Research Topic: ‘The Germans, the Jews and the Alps: How Moral Values, Bavarian Traditions and Sport were central to German self-understanding and German-Jewish claims to ‘belonging’ between 1920-1950’.
Supervisor: Dr Daniel Wildmann
Carmel Heeley received her BA in Philosophy and Holocaust Studies at the University of Manchester before completing an MA in European Jewish History at the Leo Baeck Institute, Queen Mary. Her MA thesis, entitled Volksgemeinschaft, Gender and the Nazi Concentration Camps, explored the relationship between moral sentiments, moral values and Nazism’s racialized conceptions of gender that underpinned the concentration camp system between 1933-1939.
Her research interests include: Third Reich history, German-Jewish relations, anti-Semitism and Nazism’s persecutory policies, the history of emotions, as well as the moral framework of Nazi Germany.
Working Title: ‘The Germans, the Jews and the Alps: How Moral Values, Bavarian Traditions and Sport were central to German self-understanding and German-Jewish claims to ‘belonging’ between 1920-1950’.
In line with recent historiographical efforts to work with the category of emotion, my project examines how moral sentiments and moral values formed the self-understanding of Bavarian Jews between 1920-1950. Further, how sentiments and values informed local Gentile society and as a result, were central to legitimising the inclusion and exclusion of Jewish minorities in German society at large.
My PhD is particularly concerned with the German idea of ‘Heimat’ – a primary concept of belonging – as central to how German society imagined itself. In doing so, I concentrate on Bavaria, regarded to be a site of Heimat in virtue of its embodiment of ‘German’ (alpine) landscape and folk traditions. Bavarian customs offered a way in which to demonstrate authentic ‘Germanness’, something that held different meanings regionally and nationally, and bore shifting societal functions with underlying moral and sentimental implications. By offering practices that explicitly displayed regional self-consciousness and thus professed German ‘belonging’, Bavaria offered a poignant take on the question of Assimilation. My reference to landscape and customs indicates that German imaginaries (shared mythical, religious, racial and gendered constructs) are also at stake. Analysing the emotions, values and shared imaginaries that furnished the self-understanding of Bavarian society illuminates how these, as specifically ‘German’ conceptions, played a fundamental role in determining the place of Jews and Judaism in German society especially within the Weimar and Nazi eras – a place envisaged by Jews and Gentiles alike.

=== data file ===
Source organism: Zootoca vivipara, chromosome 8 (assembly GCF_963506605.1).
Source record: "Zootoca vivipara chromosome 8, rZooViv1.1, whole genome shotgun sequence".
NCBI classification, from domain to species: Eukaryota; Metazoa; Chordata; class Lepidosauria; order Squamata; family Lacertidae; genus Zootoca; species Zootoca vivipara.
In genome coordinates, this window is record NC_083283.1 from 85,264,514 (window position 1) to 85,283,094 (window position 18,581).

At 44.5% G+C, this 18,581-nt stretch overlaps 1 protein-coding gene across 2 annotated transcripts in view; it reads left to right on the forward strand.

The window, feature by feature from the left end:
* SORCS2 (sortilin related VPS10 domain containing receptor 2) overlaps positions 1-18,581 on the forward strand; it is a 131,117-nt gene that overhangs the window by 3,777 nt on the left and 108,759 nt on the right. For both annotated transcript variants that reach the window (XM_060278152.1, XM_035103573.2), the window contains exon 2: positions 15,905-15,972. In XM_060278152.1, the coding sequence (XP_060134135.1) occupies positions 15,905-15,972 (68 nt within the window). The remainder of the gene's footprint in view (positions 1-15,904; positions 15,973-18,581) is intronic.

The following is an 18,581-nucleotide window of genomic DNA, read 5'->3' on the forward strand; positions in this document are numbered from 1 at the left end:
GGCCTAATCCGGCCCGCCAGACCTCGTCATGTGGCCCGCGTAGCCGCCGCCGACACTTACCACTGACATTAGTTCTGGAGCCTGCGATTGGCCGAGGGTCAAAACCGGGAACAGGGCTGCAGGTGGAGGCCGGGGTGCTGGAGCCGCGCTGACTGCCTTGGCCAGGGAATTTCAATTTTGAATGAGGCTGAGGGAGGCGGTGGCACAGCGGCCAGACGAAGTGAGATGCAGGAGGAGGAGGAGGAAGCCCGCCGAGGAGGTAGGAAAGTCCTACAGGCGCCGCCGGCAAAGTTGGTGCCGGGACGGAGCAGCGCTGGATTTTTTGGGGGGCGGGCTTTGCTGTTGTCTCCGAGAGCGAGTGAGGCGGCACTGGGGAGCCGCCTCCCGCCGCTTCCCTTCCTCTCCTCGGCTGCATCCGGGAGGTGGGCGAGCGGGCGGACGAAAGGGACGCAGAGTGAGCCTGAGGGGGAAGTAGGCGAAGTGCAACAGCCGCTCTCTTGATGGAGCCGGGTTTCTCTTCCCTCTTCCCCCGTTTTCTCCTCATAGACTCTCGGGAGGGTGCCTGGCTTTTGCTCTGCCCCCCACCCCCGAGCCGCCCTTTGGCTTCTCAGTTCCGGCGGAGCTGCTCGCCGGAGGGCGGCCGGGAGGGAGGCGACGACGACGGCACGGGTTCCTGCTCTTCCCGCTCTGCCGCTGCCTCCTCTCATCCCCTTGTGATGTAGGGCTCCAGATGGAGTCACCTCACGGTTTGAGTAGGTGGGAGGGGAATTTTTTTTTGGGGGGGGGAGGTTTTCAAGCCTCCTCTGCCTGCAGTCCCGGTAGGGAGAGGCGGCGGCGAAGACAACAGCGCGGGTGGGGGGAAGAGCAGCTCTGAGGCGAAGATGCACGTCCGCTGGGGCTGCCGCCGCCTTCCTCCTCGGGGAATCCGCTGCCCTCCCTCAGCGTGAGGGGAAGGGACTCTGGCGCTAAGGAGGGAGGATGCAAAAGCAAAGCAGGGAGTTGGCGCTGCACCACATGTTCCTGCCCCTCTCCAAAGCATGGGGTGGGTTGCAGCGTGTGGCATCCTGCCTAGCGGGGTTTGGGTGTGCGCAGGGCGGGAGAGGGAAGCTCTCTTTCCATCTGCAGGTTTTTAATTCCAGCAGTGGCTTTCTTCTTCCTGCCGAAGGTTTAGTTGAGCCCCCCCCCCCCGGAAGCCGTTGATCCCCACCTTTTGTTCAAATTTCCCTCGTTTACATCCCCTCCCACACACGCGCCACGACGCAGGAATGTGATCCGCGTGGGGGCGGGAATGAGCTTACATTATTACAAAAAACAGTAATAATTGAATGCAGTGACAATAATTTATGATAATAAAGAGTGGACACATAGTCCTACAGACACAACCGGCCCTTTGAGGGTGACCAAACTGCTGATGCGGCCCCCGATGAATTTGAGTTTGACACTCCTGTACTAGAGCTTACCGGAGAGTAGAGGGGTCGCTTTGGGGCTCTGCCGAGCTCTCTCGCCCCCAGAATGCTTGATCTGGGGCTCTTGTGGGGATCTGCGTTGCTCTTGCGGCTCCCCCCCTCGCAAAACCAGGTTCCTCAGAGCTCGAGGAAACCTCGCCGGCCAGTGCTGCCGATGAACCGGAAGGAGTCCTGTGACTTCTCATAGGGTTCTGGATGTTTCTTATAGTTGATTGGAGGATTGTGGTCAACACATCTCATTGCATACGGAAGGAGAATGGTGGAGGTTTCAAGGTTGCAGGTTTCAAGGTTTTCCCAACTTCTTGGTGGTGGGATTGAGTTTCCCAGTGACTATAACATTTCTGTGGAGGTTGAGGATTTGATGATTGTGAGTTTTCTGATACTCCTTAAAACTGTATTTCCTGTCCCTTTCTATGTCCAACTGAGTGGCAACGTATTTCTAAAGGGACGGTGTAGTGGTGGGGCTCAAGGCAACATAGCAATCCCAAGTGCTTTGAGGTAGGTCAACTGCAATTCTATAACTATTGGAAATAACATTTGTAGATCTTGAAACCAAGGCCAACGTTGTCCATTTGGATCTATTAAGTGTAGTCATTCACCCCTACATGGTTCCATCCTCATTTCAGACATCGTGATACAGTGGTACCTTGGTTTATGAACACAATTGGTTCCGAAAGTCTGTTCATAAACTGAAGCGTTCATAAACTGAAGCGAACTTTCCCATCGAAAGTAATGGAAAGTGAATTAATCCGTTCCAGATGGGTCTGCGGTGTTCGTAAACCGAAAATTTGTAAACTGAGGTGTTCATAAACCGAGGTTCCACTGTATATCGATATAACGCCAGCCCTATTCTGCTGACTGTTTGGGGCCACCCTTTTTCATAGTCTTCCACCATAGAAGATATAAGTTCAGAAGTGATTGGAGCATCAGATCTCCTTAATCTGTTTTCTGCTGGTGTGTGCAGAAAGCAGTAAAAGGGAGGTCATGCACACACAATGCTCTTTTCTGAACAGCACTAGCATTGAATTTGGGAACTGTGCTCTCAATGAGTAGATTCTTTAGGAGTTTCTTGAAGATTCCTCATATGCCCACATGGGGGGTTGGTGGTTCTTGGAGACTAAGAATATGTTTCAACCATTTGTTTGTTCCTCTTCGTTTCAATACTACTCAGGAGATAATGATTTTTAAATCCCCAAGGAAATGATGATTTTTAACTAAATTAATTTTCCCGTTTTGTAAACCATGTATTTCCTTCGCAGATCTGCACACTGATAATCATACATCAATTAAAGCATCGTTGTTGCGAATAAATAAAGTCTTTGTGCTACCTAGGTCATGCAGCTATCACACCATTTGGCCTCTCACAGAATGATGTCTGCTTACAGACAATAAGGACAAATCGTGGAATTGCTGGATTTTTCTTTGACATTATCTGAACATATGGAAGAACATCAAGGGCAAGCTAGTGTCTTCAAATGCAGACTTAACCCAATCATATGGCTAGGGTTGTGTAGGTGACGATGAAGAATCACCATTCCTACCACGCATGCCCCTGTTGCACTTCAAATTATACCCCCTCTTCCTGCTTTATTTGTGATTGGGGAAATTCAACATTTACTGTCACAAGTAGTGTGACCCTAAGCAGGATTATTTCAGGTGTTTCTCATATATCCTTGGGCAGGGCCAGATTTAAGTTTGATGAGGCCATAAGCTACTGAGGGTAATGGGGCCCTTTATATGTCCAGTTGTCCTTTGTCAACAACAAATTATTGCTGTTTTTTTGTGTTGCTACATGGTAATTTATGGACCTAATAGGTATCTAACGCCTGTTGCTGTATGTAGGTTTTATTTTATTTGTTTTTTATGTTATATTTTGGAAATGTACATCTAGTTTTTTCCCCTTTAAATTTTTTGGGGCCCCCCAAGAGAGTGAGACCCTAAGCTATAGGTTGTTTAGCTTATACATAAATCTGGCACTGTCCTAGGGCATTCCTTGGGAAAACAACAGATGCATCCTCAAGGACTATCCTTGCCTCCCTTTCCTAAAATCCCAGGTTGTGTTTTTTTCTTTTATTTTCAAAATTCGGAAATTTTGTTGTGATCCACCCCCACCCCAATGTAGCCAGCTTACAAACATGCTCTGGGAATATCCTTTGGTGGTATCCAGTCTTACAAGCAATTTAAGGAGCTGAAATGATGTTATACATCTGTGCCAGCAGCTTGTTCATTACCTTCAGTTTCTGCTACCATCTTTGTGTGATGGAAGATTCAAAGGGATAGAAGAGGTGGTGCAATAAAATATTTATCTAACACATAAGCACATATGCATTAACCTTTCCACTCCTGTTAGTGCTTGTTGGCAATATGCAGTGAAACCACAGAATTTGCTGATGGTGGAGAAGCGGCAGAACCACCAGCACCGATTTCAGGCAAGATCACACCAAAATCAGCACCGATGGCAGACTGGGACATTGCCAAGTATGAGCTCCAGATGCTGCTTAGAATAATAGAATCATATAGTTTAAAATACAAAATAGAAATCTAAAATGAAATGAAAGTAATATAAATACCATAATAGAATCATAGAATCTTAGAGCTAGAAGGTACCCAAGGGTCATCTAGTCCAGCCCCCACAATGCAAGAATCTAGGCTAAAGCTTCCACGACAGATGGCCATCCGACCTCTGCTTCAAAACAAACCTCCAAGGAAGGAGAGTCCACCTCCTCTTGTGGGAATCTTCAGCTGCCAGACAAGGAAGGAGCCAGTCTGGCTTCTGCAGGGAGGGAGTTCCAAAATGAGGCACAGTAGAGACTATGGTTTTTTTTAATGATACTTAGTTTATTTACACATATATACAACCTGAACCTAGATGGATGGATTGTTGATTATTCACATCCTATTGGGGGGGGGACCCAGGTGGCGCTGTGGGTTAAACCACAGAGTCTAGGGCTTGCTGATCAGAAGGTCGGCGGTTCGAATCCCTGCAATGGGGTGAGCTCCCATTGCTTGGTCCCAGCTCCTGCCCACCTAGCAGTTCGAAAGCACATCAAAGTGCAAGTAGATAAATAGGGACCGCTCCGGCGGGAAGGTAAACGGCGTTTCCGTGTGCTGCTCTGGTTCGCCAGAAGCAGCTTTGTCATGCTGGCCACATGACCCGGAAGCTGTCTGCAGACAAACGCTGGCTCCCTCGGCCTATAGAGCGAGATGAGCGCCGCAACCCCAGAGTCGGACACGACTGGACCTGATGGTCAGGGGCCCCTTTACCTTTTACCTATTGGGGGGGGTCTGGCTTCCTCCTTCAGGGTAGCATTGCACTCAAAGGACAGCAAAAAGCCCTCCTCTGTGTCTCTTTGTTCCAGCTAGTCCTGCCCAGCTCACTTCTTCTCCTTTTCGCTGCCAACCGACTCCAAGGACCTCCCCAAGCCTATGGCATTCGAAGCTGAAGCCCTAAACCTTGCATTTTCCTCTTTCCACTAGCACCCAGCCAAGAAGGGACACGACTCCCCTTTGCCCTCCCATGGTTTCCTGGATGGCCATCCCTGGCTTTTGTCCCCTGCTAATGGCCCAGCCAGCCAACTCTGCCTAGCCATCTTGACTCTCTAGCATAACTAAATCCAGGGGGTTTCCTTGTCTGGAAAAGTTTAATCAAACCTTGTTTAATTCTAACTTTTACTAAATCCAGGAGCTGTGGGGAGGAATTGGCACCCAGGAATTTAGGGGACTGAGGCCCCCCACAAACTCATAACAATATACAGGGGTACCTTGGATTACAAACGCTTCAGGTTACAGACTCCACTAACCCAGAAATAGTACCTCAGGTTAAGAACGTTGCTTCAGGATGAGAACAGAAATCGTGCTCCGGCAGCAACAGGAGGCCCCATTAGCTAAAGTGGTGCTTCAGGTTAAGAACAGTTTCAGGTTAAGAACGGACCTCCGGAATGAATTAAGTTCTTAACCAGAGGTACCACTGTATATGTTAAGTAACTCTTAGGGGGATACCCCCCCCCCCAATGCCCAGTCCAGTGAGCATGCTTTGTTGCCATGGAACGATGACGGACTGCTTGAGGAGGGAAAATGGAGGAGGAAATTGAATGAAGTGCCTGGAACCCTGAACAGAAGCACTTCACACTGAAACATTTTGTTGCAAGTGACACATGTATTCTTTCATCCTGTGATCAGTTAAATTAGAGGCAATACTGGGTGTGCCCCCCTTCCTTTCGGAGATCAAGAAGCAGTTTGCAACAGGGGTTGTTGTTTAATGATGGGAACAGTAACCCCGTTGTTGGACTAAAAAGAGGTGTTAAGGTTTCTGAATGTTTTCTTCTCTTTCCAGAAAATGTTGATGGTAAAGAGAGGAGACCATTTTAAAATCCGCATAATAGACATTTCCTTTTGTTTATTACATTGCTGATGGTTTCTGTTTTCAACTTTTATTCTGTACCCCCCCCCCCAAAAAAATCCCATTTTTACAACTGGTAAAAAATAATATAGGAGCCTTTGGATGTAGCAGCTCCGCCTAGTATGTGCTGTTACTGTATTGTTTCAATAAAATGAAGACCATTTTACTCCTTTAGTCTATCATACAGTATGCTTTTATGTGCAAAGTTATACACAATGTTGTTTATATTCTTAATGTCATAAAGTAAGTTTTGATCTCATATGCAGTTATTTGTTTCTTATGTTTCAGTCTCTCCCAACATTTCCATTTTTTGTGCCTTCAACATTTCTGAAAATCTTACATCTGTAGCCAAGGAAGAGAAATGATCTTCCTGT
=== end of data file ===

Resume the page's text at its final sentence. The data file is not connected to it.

By discerning how moral sentiments and values served to legitimise the position of Jews in German society, my project engages with the neglected debate surrounding the relationship between Jewry, Judaism, Heimat and Alpinismus which – as points of Jewish integration and exclusion within German society – were consequential to the ‘authentic belonging’ of German-Jewry.